Notes from a fascinating world.
The world is like a bazaar, full of interesting odds and ends, and I've been exiled into it. This is my all-over-the-map (literally and metaphorically) attempt at capturing some of the world's many wonders.
My post a while back on the real Mulan gave me an idea to do an occasional series on the most badass women of ancient China. You’d think that ancient China was all patriarchy all the time. But there were exceptions in the form of the most ambitious and most talented of women.
And the grandmother of badass Chinese women has to be Empress Wu Zetian, although I don’t necessarily mean this as a compliment. In over three millennia of monarchy, the emperor was always a man, except her. Although sometimes women dominated politics from behind the scenes, often in the capacity of mother of the emperor when the emperor happened to be a child, none but her openly took power for herself. You can imagine the level of political acumen and ruthlessness required to do this. Cersei Lannister is but a pale shadow compared to her.
Born into an aristocratic family in the early days of the Tang Dynasty (618-907 A.D.) — China’s golden age — Miss Wu was called into the palace at the age of 13 to serve the emperor. The position of “palace girl” was a tricky one: It meant that she was one of the many women who looked after the emperor’s needs, but it also made her a potential concubine for the emperor at any given time.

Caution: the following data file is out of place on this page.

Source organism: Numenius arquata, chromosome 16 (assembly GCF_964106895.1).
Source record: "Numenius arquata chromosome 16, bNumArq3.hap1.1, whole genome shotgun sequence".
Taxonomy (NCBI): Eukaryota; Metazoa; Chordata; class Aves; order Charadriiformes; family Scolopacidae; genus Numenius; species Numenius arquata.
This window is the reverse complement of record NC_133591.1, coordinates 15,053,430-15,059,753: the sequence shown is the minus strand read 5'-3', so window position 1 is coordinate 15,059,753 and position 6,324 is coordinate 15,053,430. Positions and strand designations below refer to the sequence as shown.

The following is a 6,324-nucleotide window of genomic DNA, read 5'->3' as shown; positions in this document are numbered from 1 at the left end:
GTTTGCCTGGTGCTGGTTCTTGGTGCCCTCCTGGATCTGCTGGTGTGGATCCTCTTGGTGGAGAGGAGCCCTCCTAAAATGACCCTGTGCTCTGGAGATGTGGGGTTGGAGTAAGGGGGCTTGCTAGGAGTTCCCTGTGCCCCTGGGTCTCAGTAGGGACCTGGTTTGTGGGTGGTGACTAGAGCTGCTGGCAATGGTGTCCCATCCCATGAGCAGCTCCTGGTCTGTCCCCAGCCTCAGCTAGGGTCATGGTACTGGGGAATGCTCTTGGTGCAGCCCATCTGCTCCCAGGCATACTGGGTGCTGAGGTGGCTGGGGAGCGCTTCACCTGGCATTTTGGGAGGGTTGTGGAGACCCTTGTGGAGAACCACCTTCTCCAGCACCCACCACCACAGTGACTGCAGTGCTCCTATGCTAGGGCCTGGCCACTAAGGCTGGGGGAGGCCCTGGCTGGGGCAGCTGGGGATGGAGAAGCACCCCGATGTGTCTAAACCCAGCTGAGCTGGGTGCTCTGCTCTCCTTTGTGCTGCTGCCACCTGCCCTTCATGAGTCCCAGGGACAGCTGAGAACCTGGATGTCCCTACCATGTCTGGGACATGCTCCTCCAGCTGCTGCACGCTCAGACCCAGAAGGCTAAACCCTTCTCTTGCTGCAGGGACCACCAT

One day, the emperor was trying to tame a horse with a remarkably combative temper. Miss Wu volunteered to His Majesty that she knew how to tame the creature. “But I will need three things: a whip, a mace, and a dagger. I will start by whipping the horse. If that doesn’t work, I’ll strike it on the back with the mace. And if that doesn’t work, I’ll cut its throat.” The emperor commended her for this display of animal cruelty.
But the Taizong Emperor was already an old man at this point and growing frail. One day the crown prince came to be with his father and met the young palace girl and remembered her very well indeed. A few years later, the emperor died, and the crown prince succeeded him. Meanwhile, according to Tang customs, all the palace girls had to become nuns. But as luck would have it, a year later the new emperor came to the nunnery to commemorate his late father. There he saw the girl of his dreams again, now in a nun’s habit. He had her recalled to the palace to become his consort, where she soon gave birth to a prince.
The existing empress and other consorts watched her rise jealously. And government ministers objected to her presence on the grounds that she was already technically married to the previous emperor, the emperor’s own father. A series of palace intrigues ensued. In the end Wu outmaneuvered all her opponents. The emperor imprisoned his original empress and named Wu as her replacement. The prime minister who had objected to her ascension was demoted to become a provincial governor.